Once LeBron James announced to the world that he was returning to the Cleveland Cavaliers, the dam that had been holding back high-profile free-agent moves finally broke. But the resulting flood hasn't quite flowed in the direction we figured. Once James' decision was made public, it was all but assumed now-former teammate Chris Bosh would take up the Houston Rockets' max offer to join Dwight Howard and James Harden.
Nope. Bosh surprised many by agreeing to a five-year, $118 million deal to remain in Miami.
The Heat reportedly were moving fast to lock down Dwyane Wade, who for a few fleeting minutes was attached to nonsensical rumors involving the Chicago Bulls. Udonis Haslem is also expected to return. So in essence, the Miami offseason has comprised of adding veteran forwards Josh McRoberts and Danny Granger. Oh -- and losing James. That strikes me as a net negative.
You just don't get over losing a player like James easily, as fans in Cleveland circa 2010 can surely attest. Nevertheless, even after agreeing to contracts with McRoberts and Granger, Heat president Pat Riley still has about $15.8 million of cap space with which to work, per my colleague Kevin Pelton. James is joining a young team in Cleveland, while the limbo surrounding Carmelo Anthony means another powerhouse might or might not be forming in Chicago.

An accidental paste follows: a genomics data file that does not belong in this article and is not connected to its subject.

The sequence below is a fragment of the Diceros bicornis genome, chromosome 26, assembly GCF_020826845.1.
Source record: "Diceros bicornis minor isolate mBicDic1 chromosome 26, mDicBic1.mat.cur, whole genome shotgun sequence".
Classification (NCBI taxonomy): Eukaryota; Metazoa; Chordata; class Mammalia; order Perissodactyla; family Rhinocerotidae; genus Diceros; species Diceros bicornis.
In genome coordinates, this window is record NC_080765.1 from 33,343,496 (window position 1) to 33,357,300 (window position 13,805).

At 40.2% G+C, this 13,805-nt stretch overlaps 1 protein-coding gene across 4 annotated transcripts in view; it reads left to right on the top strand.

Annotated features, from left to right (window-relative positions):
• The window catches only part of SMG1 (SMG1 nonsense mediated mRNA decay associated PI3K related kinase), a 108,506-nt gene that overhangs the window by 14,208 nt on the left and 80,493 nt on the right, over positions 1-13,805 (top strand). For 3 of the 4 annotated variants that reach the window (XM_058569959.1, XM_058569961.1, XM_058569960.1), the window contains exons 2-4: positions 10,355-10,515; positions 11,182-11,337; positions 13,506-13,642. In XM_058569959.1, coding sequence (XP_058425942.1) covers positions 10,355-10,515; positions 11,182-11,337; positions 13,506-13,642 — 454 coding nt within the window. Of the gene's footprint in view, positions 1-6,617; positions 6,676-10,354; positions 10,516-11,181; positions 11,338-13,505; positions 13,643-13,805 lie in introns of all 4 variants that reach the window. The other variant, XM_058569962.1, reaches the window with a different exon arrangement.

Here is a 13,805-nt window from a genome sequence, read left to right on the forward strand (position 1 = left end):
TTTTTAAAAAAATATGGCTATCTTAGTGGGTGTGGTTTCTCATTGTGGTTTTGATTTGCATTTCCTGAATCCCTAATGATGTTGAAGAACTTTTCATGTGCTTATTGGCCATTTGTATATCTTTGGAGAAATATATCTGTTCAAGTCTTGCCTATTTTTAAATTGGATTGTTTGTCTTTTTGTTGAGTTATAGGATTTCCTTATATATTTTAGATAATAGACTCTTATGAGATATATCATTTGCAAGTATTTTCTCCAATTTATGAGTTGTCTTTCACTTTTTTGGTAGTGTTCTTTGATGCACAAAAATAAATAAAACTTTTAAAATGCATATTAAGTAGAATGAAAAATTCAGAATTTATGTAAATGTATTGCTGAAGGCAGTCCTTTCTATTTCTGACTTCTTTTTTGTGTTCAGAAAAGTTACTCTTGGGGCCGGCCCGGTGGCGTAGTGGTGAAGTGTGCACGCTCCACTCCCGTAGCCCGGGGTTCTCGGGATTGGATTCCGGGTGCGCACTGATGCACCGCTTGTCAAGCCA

So is all lost for Miami?
As for Houston, after reportedly being ruled out of the Anthony chase and seeing its talented young forward Chandler Parsons sign a $46 million offer sheet with Dallas, the summer has gotten a lot more complicated. As Bosh's two leading suitors, let's talk about how the Heat and Rockets might complete their respective puzzles.
By throwing massive dollars at Bosh and keeping Wade in the only uniform he's known in the NBA, Riley has sent a clear signal that he's not about to downshift into rebuild mode. You do wonder if he's regretting his commitments to McRoberts and Granger, who in theory would have made nice complementary pieces to a James-led roster. Without James, you have to figure Miami will move toward more conventional lineups and on-court style. That means finding a rebound-and-defense big man to pair with Bosh.
McRoberts is a highly skilled player, but he does not fit the bill of rim protector. It's not out of the realm of possibility that McRoberts and Riley mutually decide to back out of their verbal agreement. There is nothing in the collective bargaining agreement against doing so. McRoberts surely would be welcomed back in Charlotte, which wanted to retain him in the first place. It's also possible that Riley is content to pay McRoberts the equivalent of the full midlevel exception to be his third big man. Or maybe Eric Spoelstra will want to maintain a pace-and-space style, and will pair McRoberts and Bosh together. These are things we don't yet know.